Sunday, July 15, 2012
Crime Fiction Alphabet: Letter I
I have signed up for a second year of The Alphabet in Crime Fiction, a community meme sponsored by Mysteries in Paradise. Each week she'll be expecting participants to produce a post featuring a mystery/crime novel or novelist related to that week's letter.
Chug, chug, chug, can you hear the wheels of the train as we continue our journey through the Crime Fiction Alphabet. Next stop--the letter I. If you are not already familiar with Elizabeth Ironside, then let me introduce you. Ironside is the pen name of Lady Catherine Manning, wife of Britain's Ambassador to the U.S. (2003-2007). She was awarded the John Creasey Award for Best First Mystery of 1985 for her debut novel, A Very Private Enterprise, and her fifth and last (till now) novel Death in the Garden was nominated for Britain's CWA Gold Dagger for Best Mystery of 1995. In 2004, she told an interviewer with The Telegraph that, although she had begun work on a sixth novel, "I have given up on crime for now." Her busy schedule was interfering with her writing. That is a shame because I have thoroughly enjoyed both of the mysteries I have read by Ironside so far. On the positive side, I have three more left--and perhaps she will take up the detective mantle again by the time I finish those.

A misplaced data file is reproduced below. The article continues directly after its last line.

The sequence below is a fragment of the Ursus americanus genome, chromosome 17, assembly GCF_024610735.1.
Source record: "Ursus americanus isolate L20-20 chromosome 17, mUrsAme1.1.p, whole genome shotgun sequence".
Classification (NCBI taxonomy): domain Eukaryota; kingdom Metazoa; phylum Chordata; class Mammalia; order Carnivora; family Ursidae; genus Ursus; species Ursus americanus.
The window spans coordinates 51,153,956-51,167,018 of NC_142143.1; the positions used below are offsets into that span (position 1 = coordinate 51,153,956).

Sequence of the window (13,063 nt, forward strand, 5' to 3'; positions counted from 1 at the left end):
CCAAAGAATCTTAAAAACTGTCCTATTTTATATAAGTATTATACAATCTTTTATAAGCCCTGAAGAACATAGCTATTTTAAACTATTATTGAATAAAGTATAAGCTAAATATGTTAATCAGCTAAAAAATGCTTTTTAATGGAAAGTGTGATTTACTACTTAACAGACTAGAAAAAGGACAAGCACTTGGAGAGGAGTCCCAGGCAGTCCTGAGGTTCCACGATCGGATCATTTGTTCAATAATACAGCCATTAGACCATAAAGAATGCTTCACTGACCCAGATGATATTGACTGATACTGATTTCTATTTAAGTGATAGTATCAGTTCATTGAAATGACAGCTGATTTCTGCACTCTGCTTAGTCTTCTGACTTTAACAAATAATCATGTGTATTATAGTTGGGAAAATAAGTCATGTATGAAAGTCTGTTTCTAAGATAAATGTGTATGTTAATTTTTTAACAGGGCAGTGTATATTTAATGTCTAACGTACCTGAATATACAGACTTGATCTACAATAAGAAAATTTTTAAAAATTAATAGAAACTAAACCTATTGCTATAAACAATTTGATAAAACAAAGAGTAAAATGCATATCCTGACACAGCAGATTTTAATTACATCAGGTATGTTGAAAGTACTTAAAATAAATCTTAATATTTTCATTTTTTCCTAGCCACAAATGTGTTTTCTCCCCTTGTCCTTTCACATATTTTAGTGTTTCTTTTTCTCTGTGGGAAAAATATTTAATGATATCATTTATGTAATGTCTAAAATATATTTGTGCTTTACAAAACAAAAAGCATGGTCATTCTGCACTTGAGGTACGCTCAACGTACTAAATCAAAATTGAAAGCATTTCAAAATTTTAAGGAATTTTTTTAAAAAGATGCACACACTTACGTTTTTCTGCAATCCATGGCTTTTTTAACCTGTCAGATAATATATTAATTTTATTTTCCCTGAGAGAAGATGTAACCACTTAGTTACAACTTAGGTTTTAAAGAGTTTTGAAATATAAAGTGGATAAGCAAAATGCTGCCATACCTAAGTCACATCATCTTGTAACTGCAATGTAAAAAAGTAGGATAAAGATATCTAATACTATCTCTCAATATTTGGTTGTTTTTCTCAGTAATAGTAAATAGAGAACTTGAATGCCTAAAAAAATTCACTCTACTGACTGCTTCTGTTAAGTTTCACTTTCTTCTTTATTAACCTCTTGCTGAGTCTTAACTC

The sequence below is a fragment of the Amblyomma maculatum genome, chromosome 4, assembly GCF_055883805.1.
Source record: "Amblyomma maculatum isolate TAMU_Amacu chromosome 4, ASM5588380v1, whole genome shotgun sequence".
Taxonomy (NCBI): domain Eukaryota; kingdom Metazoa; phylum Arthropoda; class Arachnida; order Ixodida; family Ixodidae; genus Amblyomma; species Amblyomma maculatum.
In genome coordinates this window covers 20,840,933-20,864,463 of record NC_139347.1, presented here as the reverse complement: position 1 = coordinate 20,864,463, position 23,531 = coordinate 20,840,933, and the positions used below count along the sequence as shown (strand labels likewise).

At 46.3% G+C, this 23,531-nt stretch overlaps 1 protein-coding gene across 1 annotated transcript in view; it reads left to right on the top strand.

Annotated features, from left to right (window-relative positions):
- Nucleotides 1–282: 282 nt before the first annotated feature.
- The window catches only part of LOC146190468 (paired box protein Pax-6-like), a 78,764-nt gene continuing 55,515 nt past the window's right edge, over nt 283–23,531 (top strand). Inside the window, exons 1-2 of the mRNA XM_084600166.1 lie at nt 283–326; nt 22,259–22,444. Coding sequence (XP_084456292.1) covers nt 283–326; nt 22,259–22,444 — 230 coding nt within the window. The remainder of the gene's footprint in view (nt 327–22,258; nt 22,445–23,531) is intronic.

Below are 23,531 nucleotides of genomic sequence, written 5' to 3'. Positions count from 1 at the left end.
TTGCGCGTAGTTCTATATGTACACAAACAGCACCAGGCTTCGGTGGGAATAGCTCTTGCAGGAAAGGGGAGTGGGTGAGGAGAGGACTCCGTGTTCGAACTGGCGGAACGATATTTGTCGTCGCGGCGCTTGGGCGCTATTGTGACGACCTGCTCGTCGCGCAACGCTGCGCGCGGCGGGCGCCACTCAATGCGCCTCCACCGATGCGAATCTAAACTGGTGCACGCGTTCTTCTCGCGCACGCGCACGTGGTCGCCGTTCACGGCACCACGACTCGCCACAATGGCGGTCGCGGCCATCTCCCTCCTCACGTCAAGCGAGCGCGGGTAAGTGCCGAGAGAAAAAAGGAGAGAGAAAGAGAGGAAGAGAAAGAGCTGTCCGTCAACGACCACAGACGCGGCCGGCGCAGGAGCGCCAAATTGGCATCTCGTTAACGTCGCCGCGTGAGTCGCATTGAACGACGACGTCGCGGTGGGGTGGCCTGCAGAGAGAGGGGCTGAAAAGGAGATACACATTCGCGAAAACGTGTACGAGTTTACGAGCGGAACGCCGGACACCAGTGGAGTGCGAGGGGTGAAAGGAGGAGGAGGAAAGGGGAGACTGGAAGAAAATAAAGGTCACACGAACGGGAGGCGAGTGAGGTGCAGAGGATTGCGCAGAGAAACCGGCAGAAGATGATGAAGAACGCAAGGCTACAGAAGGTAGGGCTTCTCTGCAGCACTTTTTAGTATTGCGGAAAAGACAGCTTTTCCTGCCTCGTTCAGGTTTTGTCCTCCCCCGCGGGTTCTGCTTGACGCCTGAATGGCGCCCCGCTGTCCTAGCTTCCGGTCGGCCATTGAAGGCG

Judging by the two books by Elizabeth Ironside that I have read so far, she is a very versatile author. The first one I read (last year), Death in the Garden, is a country house murder with a bit of twist. The murder itself takes place in the 1920s, but the story is framed by the efforts of a great-niece to discover exactly what took place at her aunt's house during those turbulent years. The second novel, A Good Death, is less straight-forward and set during the time of the French Resistance under Nazi rule. It is also a bit darker than Garden and more emotionally charged. In both stories one of the most striking features is the sense of place and time that Ironside evokes. And a major theme in Ironside's books seems to be betrayal--what constitutes betrayal and who is betraying whom?